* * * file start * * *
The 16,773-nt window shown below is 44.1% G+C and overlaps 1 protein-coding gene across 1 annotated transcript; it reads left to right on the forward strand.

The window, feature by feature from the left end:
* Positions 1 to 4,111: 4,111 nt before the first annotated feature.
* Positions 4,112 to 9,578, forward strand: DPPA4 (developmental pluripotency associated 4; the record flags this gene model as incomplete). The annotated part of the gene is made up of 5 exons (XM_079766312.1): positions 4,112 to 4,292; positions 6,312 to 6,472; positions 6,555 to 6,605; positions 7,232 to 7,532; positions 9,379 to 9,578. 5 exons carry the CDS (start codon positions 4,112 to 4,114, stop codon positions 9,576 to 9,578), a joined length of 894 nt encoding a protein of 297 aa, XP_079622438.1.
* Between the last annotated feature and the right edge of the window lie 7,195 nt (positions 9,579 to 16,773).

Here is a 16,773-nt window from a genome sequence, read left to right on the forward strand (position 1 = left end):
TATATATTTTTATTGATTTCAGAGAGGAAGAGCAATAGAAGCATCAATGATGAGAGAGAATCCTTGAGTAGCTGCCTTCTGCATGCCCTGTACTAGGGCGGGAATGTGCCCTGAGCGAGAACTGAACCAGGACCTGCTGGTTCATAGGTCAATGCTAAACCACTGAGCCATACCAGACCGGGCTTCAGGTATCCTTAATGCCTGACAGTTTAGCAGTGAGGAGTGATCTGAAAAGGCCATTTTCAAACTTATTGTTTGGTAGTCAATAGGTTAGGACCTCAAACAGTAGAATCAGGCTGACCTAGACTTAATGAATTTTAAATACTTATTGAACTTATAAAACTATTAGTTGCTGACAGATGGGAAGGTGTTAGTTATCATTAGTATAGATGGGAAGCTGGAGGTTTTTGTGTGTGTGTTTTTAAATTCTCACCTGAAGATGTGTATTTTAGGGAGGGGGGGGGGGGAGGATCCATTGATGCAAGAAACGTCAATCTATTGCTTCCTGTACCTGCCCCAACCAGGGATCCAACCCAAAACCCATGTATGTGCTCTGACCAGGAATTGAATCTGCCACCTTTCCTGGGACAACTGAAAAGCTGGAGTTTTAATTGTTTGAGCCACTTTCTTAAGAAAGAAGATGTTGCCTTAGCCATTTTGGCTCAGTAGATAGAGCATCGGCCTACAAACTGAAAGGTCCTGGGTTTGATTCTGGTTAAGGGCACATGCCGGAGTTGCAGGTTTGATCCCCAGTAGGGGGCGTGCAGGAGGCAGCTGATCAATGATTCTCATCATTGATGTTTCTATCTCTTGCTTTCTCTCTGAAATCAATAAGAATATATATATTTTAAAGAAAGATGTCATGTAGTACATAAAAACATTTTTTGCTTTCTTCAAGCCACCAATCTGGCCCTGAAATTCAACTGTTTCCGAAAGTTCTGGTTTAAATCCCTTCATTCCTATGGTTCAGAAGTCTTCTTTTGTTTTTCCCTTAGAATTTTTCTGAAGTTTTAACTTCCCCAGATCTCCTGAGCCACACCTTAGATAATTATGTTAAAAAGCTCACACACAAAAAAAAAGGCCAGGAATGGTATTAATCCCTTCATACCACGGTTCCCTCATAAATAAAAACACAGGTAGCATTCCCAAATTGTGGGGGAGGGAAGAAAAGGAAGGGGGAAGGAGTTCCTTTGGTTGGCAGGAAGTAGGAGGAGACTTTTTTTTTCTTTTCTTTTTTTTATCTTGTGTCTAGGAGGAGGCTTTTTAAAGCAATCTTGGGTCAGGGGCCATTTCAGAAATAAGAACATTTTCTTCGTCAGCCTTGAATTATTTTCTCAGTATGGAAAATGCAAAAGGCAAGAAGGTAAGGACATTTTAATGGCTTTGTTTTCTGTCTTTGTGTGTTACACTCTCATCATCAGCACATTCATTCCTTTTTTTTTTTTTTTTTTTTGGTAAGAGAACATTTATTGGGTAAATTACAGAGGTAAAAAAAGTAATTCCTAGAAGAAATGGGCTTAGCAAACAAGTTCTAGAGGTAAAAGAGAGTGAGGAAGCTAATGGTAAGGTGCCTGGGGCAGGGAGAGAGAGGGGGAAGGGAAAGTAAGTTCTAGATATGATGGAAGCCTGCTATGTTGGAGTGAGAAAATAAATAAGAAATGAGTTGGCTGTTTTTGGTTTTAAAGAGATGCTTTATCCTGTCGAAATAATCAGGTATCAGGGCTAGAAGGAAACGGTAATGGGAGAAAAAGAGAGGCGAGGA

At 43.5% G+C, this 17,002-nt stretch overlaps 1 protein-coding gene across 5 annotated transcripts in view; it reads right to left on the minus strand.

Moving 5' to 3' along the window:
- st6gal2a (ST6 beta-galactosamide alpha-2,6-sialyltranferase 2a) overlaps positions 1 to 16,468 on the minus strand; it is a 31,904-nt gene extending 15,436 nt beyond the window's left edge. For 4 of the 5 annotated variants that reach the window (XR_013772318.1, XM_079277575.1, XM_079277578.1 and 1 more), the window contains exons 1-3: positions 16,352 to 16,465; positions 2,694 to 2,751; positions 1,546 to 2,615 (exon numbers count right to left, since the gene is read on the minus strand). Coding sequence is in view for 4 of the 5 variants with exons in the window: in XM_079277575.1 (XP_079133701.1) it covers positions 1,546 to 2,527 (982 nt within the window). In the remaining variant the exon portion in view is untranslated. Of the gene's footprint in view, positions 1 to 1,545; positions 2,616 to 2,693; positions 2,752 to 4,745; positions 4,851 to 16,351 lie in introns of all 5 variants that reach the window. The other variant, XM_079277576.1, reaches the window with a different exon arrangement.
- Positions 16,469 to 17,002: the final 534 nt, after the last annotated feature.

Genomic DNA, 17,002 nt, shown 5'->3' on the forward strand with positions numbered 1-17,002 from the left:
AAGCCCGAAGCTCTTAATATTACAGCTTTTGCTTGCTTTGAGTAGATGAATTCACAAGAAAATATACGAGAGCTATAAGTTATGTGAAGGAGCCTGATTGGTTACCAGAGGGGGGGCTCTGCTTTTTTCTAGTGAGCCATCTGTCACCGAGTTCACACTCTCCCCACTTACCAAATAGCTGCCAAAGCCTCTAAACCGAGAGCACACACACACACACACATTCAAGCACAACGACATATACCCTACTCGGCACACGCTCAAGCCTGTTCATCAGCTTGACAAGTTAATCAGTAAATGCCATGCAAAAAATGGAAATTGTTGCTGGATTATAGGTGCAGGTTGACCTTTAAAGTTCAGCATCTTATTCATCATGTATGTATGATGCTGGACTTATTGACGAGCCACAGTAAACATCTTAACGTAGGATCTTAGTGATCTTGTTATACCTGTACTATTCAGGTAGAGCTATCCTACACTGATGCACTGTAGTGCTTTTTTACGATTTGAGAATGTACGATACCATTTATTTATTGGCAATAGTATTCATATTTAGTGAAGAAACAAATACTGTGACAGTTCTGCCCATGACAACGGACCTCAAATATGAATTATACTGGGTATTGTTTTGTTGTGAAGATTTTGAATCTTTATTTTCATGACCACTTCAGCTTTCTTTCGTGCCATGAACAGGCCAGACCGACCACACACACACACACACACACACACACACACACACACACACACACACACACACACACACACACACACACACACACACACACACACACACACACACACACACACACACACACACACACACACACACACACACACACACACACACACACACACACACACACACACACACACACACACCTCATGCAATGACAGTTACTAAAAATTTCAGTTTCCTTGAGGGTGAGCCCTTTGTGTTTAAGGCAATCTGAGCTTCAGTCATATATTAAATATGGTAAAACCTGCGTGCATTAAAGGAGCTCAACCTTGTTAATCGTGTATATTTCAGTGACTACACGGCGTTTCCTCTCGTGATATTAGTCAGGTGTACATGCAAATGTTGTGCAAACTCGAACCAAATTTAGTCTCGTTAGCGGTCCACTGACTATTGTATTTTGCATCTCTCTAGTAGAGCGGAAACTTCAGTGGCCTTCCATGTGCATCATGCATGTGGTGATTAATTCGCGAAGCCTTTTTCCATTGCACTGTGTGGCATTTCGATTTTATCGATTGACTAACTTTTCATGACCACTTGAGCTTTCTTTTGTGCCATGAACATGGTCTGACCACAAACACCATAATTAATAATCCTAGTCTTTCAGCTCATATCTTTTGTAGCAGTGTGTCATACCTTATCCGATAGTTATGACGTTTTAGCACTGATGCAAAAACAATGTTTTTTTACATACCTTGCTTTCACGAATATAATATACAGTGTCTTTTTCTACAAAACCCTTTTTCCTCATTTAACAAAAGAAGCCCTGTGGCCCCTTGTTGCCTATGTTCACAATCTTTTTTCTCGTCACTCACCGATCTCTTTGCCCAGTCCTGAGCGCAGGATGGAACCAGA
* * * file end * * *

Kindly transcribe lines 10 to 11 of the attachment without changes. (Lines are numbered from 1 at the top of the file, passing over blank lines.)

- st6gal2a (ST6 beta-galactosamide alpha-2,6-sialyltranferase 2a) overlaps positions 1 to 16,468 on the minus strand; it is a 31,904-nt gene extending 15,436 nt beyond the window's left edge. For 4 of the 5 annotated variants that reach the window (XR_013772318.1, XM_079277575.1, XM_079277578.1 and 1 more), the window contains exons 1-3: positions 16,352 to 16,465; positions 2,694 to 2,751; positions 1,546 to 2,615 (exon numbers count right to left, since the gene is read on the minus strand). Coding sequence is in view for 4 of the 5 variants with exons in the window: in XM_079277575.1 (XP_079133701.1) it covers positions 1,546 to 2,527 (982 nt within the window). In the remaining variant the exon portion in view is untranslated. Of the gene's footprint in view, positions 1 to 1,545; positions 2,616 to 2,693; positions 2,752 to 4,745; positions 4,851 to 16,351 lie in introns of all 5 variants that reach the window. The other variant, XM_079277576.1, reaches the window with a different exon arrangement.
- Positions 16,469 to 17,002: the final 534 nt, after the last annotated feature.